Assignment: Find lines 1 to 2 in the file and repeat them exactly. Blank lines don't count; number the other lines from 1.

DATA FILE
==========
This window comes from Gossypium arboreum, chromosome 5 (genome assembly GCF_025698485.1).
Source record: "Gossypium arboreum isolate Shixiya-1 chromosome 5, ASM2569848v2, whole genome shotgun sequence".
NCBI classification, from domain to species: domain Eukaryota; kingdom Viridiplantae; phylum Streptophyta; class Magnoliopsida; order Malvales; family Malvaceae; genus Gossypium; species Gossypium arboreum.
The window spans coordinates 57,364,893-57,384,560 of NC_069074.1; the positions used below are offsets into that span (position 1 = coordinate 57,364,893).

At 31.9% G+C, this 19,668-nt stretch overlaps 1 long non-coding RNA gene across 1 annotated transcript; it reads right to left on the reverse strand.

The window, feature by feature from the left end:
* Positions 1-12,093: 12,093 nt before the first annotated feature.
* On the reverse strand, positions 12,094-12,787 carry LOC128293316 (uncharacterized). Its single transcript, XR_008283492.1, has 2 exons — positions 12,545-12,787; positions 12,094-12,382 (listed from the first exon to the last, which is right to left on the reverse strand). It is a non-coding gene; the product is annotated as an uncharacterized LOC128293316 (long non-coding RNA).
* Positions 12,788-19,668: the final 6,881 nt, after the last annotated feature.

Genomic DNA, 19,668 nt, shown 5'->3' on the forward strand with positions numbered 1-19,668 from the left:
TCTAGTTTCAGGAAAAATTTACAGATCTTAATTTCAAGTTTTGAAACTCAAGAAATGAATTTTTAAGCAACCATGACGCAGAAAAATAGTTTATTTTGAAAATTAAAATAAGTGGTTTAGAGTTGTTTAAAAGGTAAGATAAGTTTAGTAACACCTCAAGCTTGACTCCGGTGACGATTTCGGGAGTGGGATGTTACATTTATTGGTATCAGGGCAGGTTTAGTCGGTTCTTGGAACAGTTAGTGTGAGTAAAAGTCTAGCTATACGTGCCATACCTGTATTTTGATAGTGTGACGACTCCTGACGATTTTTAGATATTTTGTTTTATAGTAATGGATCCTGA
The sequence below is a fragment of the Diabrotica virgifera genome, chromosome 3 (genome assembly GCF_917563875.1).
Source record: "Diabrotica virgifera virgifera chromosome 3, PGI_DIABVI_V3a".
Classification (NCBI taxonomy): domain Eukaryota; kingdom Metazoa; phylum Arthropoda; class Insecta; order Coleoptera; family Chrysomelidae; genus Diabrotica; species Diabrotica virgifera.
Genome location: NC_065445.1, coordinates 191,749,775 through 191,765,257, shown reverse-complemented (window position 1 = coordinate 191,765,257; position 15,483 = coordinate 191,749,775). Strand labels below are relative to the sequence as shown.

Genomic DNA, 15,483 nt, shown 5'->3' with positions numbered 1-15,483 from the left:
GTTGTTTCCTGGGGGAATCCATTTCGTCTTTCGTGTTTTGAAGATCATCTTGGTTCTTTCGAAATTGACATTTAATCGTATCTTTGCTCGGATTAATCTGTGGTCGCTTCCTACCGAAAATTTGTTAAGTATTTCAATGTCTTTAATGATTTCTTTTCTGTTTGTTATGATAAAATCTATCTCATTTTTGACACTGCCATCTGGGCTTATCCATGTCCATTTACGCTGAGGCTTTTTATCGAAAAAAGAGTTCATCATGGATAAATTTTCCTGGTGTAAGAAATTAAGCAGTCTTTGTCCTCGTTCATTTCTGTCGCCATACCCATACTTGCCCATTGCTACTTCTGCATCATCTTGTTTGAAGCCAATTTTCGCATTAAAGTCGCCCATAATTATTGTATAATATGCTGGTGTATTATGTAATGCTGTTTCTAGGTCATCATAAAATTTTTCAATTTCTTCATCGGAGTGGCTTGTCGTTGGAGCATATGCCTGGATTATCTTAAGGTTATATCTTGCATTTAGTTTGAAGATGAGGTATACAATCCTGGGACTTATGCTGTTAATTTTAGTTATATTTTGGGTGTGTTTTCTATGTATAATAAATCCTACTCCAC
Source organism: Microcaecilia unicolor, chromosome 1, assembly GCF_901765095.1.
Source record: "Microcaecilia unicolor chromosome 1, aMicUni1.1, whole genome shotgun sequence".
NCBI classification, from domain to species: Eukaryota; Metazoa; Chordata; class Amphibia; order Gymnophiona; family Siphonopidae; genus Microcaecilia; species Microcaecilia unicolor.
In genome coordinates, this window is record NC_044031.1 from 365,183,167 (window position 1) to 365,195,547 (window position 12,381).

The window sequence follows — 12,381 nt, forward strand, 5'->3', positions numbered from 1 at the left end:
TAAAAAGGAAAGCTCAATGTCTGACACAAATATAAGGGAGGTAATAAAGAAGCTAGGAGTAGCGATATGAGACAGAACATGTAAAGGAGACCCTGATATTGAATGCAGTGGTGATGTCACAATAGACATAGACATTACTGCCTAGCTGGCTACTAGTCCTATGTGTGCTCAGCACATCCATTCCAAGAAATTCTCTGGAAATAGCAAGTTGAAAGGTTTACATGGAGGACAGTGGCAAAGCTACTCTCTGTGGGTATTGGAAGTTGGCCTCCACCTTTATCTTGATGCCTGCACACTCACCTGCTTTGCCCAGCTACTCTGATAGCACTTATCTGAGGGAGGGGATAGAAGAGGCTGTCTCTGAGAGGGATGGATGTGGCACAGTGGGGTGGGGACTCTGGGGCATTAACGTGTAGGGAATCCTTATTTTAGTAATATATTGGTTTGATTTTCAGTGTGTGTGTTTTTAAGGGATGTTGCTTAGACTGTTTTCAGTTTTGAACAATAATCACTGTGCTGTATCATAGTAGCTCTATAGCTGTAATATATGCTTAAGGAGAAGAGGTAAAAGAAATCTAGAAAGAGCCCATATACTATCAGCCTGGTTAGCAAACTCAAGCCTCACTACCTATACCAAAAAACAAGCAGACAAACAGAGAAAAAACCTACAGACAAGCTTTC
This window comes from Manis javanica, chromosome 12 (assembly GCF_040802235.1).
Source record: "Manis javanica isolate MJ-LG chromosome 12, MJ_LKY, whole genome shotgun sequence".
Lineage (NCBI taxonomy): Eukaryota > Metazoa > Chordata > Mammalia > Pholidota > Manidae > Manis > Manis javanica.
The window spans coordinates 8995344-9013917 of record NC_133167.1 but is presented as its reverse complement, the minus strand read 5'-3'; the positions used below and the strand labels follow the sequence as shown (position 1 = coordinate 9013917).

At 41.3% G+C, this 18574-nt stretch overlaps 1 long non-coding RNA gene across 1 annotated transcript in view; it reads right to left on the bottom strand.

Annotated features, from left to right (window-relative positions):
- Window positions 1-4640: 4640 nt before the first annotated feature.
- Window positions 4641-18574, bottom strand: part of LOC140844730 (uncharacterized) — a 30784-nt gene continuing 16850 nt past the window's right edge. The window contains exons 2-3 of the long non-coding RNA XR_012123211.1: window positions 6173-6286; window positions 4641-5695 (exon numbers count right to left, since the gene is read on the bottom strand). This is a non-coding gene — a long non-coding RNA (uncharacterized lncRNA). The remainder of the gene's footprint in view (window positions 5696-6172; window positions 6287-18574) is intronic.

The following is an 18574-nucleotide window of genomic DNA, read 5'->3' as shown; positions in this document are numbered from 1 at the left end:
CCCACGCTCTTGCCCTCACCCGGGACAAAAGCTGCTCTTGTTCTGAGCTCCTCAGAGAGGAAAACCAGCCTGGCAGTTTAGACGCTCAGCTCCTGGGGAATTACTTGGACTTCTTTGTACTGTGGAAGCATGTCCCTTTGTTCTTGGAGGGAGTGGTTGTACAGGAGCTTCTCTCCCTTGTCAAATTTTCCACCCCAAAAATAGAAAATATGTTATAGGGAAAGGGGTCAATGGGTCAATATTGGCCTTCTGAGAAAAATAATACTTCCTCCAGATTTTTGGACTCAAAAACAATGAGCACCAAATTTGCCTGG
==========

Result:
This window comes from Gossypium arboreum, chromosome 5 (genome assembly GCF_025698485.1).
Source record: "Gossypium arboreum isolate Shixiya-1 chromosome 5, ASM2569848v2, whole genome shotgun sequence".